Stephen Moore wants the media to pay less attention to his idiotic comments about gender and more attention to his idiotic comments about the economy.
Sure thing, bro. Happy to help out.
Moore, whom President Trump wants to appoint to the Federal Reserve Board, has been complaining about a "sleaze campaign" against him. The alleged "sleaze" involves simply repeating the sexist things Moore has publicly said in columns, speeches and on national TV. Such statements include: Women shouldn't be allowed to report on sports unless they're hot and wear revealing clothes; it would destabilize society if women became "economically self-sufficient"; and a powerful man should never take a meeting alone with any woman because she might falsely accuse him of sexual harassment.
Moore, who has enlisted the PR firm that helped save Brett Kavanaugh's Supreme Court nomination, argues that his opponents are "pulling a Kavanaugh against me." Which is odd, because Kavanaugh at least could claim he faced an ultimately unprovable he-said-she-said situation.
Moore's situation is more like he-said-and-then-he-said-it-again-and-again-ad-nauseam-in-public-for-decades.
In any case, Moore claims that critics focus on the "spoofs" he made about the second sex because they don't want to grapple with his awesome economic views.
"No one wants to talk about my economic ideas," Moore told Politico. "They have not attacked me on my economic ideas," he crowed to a right-wing radio host.
These contentions are laughably false, as readers of The Washington Post know. Even high-profile conservative economists — including experts at the American Enterprise Institute, Hoover Institution, Cato Institute, and Mercatus Center — have criticized Moore for his wrong, intellectually dishonest and politically malleable economic positions.
But for those who (understandably) haven't been following along, here are the non-gender-related highlights:
1. Moore can't tell whether prices are going up or down. This is an important thing to know if you're on the Fed, half of whose dual mandate is stable prices.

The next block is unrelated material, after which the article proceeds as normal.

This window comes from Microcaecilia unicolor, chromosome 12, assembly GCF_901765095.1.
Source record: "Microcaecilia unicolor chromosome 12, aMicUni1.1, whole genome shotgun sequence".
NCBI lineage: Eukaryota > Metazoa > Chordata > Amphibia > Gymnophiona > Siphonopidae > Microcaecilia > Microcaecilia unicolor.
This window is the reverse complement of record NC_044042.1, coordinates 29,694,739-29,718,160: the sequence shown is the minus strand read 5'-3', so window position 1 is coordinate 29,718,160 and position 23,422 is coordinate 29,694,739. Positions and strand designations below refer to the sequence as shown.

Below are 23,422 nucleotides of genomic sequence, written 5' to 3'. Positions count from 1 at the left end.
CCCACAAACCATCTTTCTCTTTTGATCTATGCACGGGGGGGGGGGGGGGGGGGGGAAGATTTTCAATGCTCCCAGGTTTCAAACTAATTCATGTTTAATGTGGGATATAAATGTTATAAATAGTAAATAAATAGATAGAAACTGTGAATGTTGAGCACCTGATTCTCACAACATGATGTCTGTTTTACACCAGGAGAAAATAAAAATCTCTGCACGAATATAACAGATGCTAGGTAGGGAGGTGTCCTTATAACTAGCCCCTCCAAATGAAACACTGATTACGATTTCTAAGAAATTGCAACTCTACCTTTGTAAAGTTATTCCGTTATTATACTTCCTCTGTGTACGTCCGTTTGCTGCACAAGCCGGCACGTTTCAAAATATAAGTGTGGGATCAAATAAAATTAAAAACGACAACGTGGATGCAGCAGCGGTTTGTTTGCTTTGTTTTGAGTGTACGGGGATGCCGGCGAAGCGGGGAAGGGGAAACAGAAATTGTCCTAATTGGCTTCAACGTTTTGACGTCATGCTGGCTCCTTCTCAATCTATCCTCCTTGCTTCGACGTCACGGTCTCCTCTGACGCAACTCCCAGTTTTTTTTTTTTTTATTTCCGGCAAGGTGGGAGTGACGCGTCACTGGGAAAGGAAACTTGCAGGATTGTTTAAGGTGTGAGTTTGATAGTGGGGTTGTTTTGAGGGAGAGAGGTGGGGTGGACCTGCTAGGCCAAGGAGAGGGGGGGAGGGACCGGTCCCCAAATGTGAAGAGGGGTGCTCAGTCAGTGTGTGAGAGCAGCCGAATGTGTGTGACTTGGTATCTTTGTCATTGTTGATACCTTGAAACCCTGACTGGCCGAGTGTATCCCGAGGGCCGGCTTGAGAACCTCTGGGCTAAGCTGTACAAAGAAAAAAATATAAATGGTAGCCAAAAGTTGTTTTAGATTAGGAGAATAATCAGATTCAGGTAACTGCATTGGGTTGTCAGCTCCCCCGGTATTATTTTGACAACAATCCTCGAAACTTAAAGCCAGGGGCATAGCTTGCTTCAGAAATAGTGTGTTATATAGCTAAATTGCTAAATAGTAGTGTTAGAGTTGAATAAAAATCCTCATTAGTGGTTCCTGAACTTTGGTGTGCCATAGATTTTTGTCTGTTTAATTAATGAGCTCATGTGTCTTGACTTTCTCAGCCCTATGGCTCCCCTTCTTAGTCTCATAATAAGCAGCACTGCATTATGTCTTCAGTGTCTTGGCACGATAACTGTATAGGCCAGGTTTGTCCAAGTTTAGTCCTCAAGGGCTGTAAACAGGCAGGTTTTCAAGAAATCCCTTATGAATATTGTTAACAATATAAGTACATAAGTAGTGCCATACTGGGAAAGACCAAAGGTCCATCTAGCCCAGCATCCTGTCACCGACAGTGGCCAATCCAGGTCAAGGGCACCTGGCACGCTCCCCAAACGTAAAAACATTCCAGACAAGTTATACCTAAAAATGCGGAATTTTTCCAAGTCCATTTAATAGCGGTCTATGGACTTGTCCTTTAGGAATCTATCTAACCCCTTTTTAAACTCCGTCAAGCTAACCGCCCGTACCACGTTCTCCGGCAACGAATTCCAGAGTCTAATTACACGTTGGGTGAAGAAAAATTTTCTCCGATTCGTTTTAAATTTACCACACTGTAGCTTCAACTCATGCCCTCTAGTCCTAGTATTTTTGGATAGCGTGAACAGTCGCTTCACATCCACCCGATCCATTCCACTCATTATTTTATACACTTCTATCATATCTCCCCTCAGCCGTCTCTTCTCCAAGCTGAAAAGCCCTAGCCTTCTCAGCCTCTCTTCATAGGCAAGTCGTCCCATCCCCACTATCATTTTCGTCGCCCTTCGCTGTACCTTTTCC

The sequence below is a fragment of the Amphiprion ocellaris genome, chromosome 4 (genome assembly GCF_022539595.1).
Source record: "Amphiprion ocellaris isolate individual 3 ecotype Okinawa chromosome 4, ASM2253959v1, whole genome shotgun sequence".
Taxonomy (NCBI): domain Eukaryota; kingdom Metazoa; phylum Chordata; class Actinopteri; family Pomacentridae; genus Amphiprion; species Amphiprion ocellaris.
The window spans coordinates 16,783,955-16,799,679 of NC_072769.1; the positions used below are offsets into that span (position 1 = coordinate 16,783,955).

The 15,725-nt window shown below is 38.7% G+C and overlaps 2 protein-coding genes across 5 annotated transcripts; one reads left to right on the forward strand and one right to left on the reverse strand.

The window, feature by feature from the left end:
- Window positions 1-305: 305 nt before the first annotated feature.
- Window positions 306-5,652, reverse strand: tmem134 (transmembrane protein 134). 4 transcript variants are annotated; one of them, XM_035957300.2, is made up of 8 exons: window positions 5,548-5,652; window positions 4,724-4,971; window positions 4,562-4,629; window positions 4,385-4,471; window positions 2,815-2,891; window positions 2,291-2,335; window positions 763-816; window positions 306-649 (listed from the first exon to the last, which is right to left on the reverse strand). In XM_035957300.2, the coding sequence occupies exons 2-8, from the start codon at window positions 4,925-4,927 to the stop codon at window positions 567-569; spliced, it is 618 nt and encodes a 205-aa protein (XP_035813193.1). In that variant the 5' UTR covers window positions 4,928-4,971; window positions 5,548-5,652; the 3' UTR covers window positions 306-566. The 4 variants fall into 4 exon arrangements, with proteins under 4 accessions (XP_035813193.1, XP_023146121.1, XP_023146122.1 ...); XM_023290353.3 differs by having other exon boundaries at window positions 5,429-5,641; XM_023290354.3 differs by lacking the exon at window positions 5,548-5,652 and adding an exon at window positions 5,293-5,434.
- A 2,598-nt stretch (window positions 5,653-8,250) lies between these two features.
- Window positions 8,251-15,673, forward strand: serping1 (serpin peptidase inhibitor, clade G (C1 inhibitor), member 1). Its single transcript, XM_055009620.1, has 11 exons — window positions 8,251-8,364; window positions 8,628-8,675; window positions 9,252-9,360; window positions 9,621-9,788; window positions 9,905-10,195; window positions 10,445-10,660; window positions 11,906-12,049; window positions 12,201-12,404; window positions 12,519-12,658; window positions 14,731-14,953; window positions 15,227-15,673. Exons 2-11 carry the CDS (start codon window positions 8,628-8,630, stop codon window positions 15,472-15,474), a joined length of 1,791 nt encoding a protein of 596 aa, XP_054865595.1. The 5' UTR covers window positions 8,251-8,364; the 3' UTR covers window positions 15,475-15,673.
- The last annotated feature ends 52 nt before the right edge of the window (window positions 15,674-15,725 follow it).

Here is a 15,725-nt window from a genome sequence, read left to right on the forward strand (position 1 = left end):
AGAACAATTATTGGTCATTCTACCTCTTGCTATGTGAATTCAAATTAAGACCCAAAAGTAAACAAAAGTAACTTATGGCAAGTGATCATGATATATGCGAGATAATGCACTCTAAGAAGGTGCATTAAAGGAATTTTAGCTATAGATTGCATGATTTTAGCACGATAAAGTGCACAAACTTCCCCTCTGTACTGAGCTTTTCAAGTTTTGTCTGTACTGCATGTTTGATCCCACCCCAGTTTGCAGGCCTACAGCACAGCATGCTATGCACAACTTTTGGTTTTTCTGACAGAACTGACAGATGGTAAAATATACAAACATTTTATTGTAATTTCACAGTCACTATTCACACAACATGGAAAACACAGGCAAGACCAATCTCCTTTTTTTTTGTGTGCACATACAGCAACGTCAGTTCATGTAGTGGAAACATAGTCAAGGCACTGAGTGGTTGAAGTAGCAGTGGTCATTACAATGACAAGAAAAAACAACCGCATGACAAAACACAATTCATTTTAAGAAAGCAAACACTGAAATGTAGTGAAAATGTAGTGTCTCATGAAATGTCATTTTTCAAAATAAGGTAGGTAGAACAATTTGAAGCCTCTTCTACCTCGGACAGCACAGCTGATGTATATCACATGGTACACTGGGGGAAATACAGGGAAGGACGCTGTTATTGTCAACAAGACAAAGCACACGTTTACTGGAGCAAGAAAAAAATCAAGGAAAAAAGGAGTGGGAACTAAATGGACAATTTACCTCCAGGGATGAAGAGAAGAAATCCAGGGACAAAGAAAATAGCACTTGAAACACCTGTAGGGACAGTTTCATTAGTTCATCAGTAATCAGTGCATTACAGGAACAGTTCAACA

Moore has repeatedly, and falsely, claimed that the country is experiencing "deflation." That means prices are falling, which they are not. But claiming this gives him cover to argue that the Fed should pump more stimulus into the economy just as Trump begins running for reelection.
Conversely, when we were in the depths of the financial crisis and prices were falling, Moore claimed we were on the brink of Weimar-style hyperinflation. He therefore called on the Fed to tighten monetary policy, which would have crippled the economy — and just coincidentally maimed President Barack Obama.
2. Relatedly, Moore claims official government economic statistics are phony when they don't suit his preferred political narrative.
3. Moore advocates — at least when politically convenient — crank economic ideas, including returning to the gold standard. This idea is roundly rejected by actual economists and would result in much more price volatility.
When called on such nonsense, Moore has claimed he never said such things, even after being presented with video evidence.
4. He cheered the failure of Lehman Brothers, an event that (foreseeably) set off a worldwide financial panic and nearly plunged the entire global economy into another Great Depression. This doesn't inspire confidence in Moore's instincts next time the Fed has to handle a financial crisis.
5. Moore lies, and lies, and lies.
About his own record, and about easily Google-able facts. Now I realize the word "lie" implies knowing intent to mislead, as opposed to possibly ingenuous misstatement of fact. But note that, even after being corrected on his various falsehoods — including about the Volcker Rule, Canadian tariff rates, whether tax cuts have paid for themselves — he has often repeated the exact same falsehood.
So either he's deliberately misinforming the public, or he's like the goldfish who forgets everything immediately after swimming a lap around the bowl.
6. More broadly, Moore prioritizes what's good for his party above what's good for the economy. Which is toxic to an institution that must be politically independent in both practice and perception to function.
You can see this tendency of Moore's in his monetary policy flip-flops, as well as his calls for Trump to fire everyone at the Fed who doesn't do Trump's bidding. Most recently, you can see it in Moore's explanation of the one concern that could persuade him to withdraw his Fed candidacy: if he concluded that sticking around might hurt the GOP.
Fortunately, if he cares about what's good for the economy and what's good for his party, there might just be a way to kill two birds with one stone.
Catherine Rampell is an opinion columnist at The Washington Post. She frequently covers economics, public policy, politics and culture, with a special emphasis on data-driven journalism. Before joining The Post, she wrote about economics and theater for the New York Times.